Then on Thursday, Trump signed an executive order that seeks to limit the legal protections under section 230 of the Communications Decency Act, which generally protects social media companies from liability for the content posted on their platforms. 

After catching wind of Twitter’s latest warning message, Trump threw out more criticism of the platform for allegedly targetting conservatives.

He closed that post with another mention about changing Section 230 and later quoted comments from others speaking in his defense.

Trump later responded to backlash over his looting and shooting statement, saying he doesn’t “want this to happen, and that’s what the expression put out last night meant.”

See what others are saying: (The New York Times) (Fox News) (NBC News)

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CNN Crew Released From Police Custody After Being Arrested While Reporting Live in Minneapolis

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  • A CNN crew that was arrested while covering George Floyd protests in Minneapolis has been released from Minnesota State Patrol’s custody.
  • Reporter Omar Jimenez, producer Bill Kirkos, and photojournalist Leonel Mendez were detained live on air after asking officers where they should move their setup. CNN says officers arrested them for not moving when told to.
  • Minnesota State Patrol tweeted that it released the three upon confirming that they were members of the media in a statement that has received a lot of public criticism.
  • CNN says the crew identified themselves as journalists before they were arrested. A CNN reporter also noted that Jimenez, who is black and Latino, was arrested while another white CNN reporter in Minneapolis had little to no issues with police.

CNN Crew Arrested

CNN reporter Omar Jimenez is back on the field after Minnesota State Patrol officers arrested him and his crew while covering protests over the death of George Floyd.

Jimenez and two other crew members were arrested early Friday morning. The incident happened live on air and quickly spread across social media.

Officers were moving to clear an area of downtown Minneapolis when Jimenez asked them where he and his crew should relocate. 

“We can move back to where you like. We are live on the air here,” he told the officers, according to footage of the arrest. “Put us back where you want us. We are getting out of your way.”

Jimenez identified himself as a reporter and told the officers he was reporting live. As he was asking the officers where the crew should relocate, he was put in handcuffs. 

“Do you mind telling me why I’m under arrest, sir?” Jimenez asked before he was walked out of the scene. Moments later, producer Bill Kirkos and photojournalist Leonel Mendez were arrested as well and taken into police custody.

At one point, it appears that an officer walks away with the camera angled towards the ground. That individual then places it on the group, seemingly unaware that it was still rolling.

CNN Crew Released

The crew was covering the third night of protests over the death of Floyd, an unarmed black man who died after a police officer pressed his knee to his neck for at least eight minutes.

The protests have become increasingly violent as calls for charges against the officers involved in Floyd’s death continue. Some buildings and shops have been vandalized or looted. A police precinct was also set ablaze.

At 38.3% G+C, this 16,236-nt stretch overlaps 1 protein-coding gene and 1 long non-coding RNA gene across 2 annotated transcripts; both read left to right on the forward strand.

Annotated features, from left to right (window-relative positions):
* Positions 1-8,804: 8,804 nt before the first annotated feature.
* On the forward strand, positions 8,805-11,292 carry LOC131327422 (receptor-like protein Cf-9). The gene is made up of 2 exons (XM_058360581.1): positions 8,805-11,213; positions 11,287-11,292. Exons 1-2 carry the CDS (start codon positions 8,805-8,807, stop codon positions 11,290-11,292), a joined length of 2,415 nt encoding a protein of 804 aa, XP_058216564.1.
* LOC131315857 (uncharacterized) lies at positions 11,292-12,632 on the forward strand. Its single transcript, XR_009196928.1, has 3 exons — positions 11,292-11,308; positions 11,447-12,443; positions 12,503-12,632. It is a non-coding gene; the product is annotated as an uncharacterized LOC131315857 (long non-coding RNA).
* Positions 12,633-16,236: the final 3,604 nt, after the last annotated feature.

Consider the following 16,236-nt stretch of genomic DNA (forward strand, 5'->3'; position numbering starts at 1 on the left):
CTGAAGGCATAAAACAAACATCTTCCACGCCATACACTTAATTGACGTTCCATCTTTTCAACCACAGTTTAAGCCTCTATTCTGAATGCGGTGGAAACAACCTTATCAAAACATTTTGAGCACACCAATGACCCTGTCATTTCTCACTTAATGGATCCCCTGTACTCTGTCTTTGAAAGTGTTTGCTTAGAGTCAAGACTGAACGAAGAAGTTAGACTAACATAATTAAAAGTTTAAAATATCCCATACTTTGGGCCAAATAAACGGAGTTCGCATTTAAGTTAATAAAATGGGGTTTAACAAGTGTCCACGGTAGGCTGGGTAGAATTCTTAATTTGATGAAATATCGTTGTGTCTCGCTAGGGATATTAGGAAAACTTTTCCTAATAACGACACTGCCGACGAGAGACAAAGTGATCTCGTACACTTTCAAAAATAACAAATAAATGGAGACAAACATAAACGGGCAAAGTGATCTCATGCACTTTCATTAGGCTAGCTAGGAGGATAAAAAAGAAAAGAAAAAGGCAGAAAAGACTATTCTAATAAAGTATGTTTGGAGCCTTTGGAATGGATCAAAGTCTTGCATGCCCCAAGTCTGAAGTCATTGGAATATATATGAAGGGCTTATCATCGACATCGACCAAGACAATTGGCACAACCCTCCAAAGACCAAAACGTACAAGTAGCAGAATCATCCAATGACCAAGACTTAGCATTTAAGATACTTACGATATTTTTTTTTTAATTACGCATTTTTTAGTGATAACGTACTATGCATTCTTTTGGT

The three CNN staffers were released after a few hours. Jimenez posted a photo of him back in front of the camera in Minneapolis. 

“We’re doing okay, now. There were a few uneasy moments there,” Jimenez told CNN.

According to CNN, Minnesota Governor Tim Walz apologized for the incident to the network’s Worldwide President Jeff Zucker Friday morning. 

Walz said he “deeply apologizes” for what happened and is working to have the team released from custody immediately.

Walz described the arrests as “unacceptable,” said the crew clearly has the right to be there. He added that he wants the media to be in Minnesota to cover the protests.

Anger at Minnesota State Patrol 

According to CNN, Jimenez, Kirkos and Mendez were arrested because they were asked to move and did not.

Minnesota State Patrol sent out a tweet on Friday morning explaining that “in the course of clearing the streets and restoring order” they arrested four people, three of whom worked for CNN. They claimed that they released the trio upon learning they were members of the media. 

However, CNN called this statement “inaccurate” because officers were made aware that the three were members of the press before they were arrested.

“Our CNN crew identified themselves, on live television, immediately as journalists,” a tweet from CNN Communications claimed. 

The Minnesota State Patrol’s claim that they released the crew once they were confirmed to be reporters was met with backlash online. CNN anchor Jake Tapper responded to the tweet saying “they were live on air the entire time.”

“That’s not what happened. This is a lie,” Academy Award-nominated filmmaker Ava Duvernay tweeted. “We all saw it. This spin is erroneous and disingenuous.”

Others noted that Jimenez, who is black and Latino, was arrested while other white CNN reporters had little to no issues with police. 

“My other colleague @joshscampbell is also on the scene in Minneapolis,” said CNN correspondent Abby Phillip. Phillip says that when Campbell told officers he was with CNN, they responded with. “Ok, you’re good.”

“It’s just impossible not to note the difference,” said CNN anchor Alisyn Camerota. “Since the police didn’t give us much of an explanation for what they were doing against the backdrop of these fires burning and George Floyd’s death, it’s impossible not to note the difference here.”

See what others are saying: (CNN) (Axios) (New York Times)